Monday, January 4, 2010

Pen Meets Paper Jan.5'10

Opinion by Helge Nome
Going into 2010, many of us here in the northern hemisphere are more concerned about chilling out than getting overheated. We are only in the early stages of winter still and it has been a fall of alternating cold and warm weather and a predominantly cold early winter. In fact, the leaves on the trees here in central Alberta were literally frozen on to the branches before having a chance to fall off.
(In the circumstances, we should perhaps use the term “autumn” rather than “fall”)
Also, all the hot air at the climate change conference in Copenhagen did not help much there either: Freezing weather in Europe has been reported.
Spending some time on the Internet, searching data sources on weather generally, led to one very clear conclusion: It is a long stretch to talk about climate change, whether it be towards a warmer or colder climate.
The data is far too complex and accurate information is not available for a long enough period to draw any reliable conclusions. As our technology improves, we collect more and more data that has to be fitted into the overall picture before any reliable conclusions can be drawn.
One glaring example of “spin” stood out. I believe it was Al Gore that presented “evidence” about shrinking polar ice caps? I saw some pictures presented on the internet where the polar ice appeared to have shrunk drastically in the last few years so I went to the trouble of checking actual monthly satellite imagery over the last ten years or so.
The yearly spreading and shrinkage in the area covered by ice did not change very much over that period, with some variation in the shape of the ice in evidence.
The images used by the spin doctors were likely taken during different months of the year, or two contrasting years were picked to accentuate differences.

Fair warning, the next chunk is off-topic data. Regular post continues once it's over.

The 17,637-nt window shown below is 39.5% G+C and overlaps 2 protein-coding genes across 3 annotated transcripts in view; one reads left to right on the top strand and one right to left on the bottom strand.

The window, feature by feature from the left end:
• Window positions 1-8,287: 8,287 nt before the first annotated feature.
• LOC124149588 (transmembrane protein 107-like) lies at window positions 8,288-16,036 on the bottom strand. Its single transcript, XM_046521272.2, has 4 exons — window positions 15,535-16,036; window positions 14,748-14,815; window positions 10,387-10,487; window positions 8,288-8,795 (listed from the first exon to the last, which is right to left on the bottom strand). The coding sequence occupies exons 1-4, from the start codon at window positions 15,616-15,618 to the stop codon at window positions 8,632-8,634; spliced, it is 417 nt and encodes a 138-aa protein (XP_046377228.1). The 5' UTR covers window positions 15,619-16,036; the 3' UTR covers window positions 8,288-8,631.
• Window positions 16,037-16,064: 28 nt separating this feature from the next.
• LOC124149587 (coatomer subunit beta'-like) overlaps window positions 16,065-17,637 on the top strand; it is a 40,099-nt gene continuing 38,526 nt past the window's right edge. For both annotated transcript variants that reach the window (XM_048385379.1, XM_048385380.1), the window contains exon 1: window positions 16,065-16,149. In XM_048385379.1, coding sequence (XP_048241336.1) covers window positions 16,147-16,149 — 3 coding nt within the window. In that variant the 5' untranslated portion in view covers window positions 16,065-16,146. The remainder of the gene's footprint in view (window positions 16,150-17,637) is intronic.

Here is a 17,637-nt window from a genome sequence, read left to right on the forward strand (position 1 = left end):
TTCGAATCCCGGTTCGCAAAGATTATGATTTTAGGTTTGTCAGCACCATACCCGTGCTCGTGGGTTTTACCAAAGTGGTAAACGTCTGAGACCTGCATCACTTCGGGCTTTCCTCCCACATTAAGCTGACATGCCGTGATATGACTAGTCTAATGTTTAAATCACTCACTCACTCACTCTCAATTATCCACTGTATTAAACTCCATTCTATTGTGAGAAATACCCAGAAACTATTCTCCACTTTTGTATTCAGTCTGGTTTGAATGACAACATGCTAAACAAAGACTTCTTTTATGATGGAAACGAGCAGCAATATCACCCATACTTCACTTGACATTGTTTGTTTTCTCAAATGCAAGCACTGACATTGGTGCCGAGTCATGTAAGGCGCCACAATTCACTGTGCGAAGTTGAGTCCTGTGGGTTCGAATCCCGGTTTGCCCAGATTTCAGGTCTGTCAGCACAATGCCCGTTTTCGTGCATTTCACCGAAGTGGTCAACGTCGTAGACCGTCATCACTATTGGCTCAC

Also, the reach of the sea ice during winter, south along the seaboards of northern continents, did not change either, to any perceptible degree.

So, moving on, I proceeded to check solar energy output data, and this is where the red flags are beginning to emerge.
First, we are at the bottom of an 11 year sunspot cycle where the number of sunspots is an indicator of overall sun energy output. Also, we are at a 50 year low in solar wind pressure, another indicator of reduced solar activity. And, according to NASA’s website, we are at “A 12-year low in solar "irradiance": Careful measurements by several NASA spacecraft show that the sun's brightness has dropped by 0.02% at visible wavelengths and 6% at extreme UV wavelengths since the solar minimum of 1996.”
Put this together with the present perceived cooling in the local weather and you might have to go all the way to Copenhagen to find some enthusiasm for global warming theories.
All the same, I think Copenhagen was a great success for all the participants. Every one, and his dog, got a soapbox to stand on and spout off to the world for a heady couple of weeks. All the mainsteam and sidestream media were there, giving air time to their favorite speakers that had converged in droves on Copenhagen. They were going to save the world, and said so. And the Danes were very happy too, because they collected millions of good dollars from the party crowd.
Meanwhile, Aten, Sungod of the Egyptians, is taking a bit of a snooze, giving us all a big chill.

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